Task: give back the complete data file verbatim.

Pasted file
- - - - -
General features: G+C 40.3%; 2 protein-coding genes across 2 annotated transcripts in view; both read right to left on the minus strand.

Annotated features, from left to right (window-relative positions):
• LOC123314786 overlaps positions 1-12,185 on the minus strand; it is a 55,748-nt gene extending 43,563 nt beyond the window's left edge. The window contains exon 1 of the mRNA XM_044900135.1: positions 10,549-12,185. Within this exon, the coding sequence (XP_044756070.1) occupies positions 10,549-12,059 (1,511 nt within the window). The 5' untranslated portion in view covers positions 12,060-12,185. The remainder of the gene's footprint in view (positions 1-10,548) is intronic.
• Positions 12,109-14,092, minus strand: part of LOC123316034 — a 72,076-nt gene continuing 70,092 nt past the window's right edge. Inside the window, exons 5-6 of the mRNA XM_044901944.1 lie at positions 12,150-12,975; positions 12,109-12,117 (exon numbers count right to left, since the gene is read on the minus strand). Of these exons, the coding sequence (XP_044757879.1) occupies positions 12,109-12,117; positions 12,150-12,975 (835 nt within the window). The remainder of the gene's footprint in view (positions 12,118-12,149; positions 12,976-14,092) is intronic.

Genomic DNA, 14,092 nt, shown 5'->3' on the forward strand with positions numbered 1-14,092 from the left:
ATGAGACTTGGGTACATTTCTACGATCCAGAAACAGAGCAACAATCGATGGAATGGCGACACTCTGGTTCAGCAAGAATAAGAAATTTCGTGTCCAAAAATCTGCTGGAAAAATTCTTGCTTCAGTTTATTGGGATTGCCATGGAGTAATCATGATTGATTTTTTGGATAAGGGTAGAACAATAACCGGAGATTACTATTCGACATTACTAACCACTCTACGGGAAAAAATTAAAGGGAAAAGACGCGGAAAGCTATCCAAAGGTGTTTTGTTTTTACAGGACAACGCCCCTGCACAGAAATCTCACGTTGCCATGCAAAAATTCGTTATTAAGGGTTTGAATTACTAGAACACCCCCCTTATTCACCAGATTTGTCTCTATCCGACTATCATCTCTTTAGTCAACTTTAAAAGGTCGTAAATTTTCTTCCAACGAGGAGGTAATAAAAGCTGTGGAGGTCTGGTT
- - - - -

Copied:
General features: G+C 40.3%; 2 protein-coding genes across 2 annotated transcripts in view; both read right to left on the minus strand.

Annotated features, from left to right (window-relative positions):
• LOC123314786 overlaps positions 1-12,185 on the minus strand; it is a 55,748-nt gene extending 43,563 nt beyond the window's left edge. The window contains exon 1 of the mRNA XM_044900135.1: positions 10,549-12,185. Within this exon, the coding sequence (XP_044756070.1) occupies positions 10,549-12,059 (1,511 nt within the window). The 5' untranslated portion in view covers positions 12,060-12,185. The remainder of the gene's footprint in view (positions 1-10,548) is intronic.
• Positions 12,109-14,092, minus strand: part of LOC123316034 — a 72,076-nt gene continuing 70,092 nt past the window's right edge. Inside the window, exons 5-6 of the mRNA XM_044901944.1 lie at positions 12,150-12,975; positions 12,109-12,117 (exon numbers count right to left, since the gene is read on the minus strand). Of these exons, the coding sequence (XP_044757879.1) occupies positions 12,109-12,117; positions 12,150-12,975 (835 nt within the window). The remainder of the gene's footprint in view (positions 12,118-12,149; positions 12,976-14,092) is intronic.

Genomic DNA, 14,092 nt, shown 5'->3' on the forward strand with positions numbered 1-14,092 from the left:
ATGAGACTTGGGTACATTTCTACGATCCAGAAACAGAGCAACAATCGATGGAATGGCGACACTCTGGTTCAGCAAGAATAAGAAATTTCGTGTCCAAAAATCTGCTGGAAAAATTCTTGCTTCAGTTTATTGGGATTGCCATGGAGTAATCATGATTGATTTTTTGGATAAGGGTAGAACAATAACCGGAGATTACTATTCGACATTACTAACCACTCTACGGGAAAAAATTAAAGGGAAAAGACGCGGAAAGCTATCCAAAGGTGTTTTGTTTTTACAGGACAACGCCCCTGCACAGAAATCTCACGTTGCCATGCAAAAATTCGTTATTAAGGGTTTGAATTACTAGAACACCCCCCTTATTCACCAGATTTGTCTCTATCCGACTATCATCTCTTTAGTCAACTTTAAAAGGTCGTAAATTTTCTTCCAACGAGGAGGTAATAAAAGCTGTGGAGGTCTGGTT